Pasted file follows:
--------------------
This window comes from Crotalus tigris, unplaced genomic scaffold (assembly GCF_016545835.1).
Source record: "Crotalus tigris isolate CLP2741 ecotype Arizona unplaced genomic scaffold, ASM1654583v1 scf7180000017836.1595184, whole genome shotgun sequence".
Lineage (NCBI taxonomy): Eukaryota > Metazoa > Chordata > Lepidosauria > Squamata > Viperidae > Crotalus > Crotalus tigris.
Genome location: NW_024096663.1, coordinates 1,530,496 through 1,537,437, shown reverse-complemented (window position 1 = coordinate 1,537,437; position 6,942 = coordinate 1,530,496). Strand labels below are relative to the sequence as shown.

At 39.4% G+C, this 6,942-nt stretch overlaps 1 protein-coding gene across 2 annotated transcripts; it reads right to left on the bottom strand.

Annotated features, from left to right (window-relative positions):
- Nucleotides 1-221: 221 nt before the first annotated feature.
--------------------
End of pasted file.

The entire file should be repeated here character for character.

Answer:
This window comes from Crotalus tigris, unplaced genomic scaffold (assembly GCF_016545835.1).
Source record: "Crotalus tigris isolate CLP2741 ecotype Arizona unplaced genomic scaffold, ASM1654583v1 scf7180000017836.1595184, whole genome shotgun sequence".
Lineage (NCBI taxonomy): Eukaryota > Metazoa > Chordata > Lepidosauria > Squamata > Viperidae > Crotalus > Crotalus tigris.
Genome location: NW_024096663.1, coordinates 1,530,496 through 1,537,437, shown reverse-complemented (window position 1 = coordinate 1,537,437; position 6,942 = coordinate 1,530,496). Strand labels below are relative to the sequence as shown.

At 39.4% G+C, this 6,942-nt stretch overlaps 1 protein-coding gene across 2 annotated transcripts; it reads right to left on the bottom strand.

Annotated features, from left to right (window-relative positions):
- Nucleotides 1-221: 221 nt before the first annotated feature.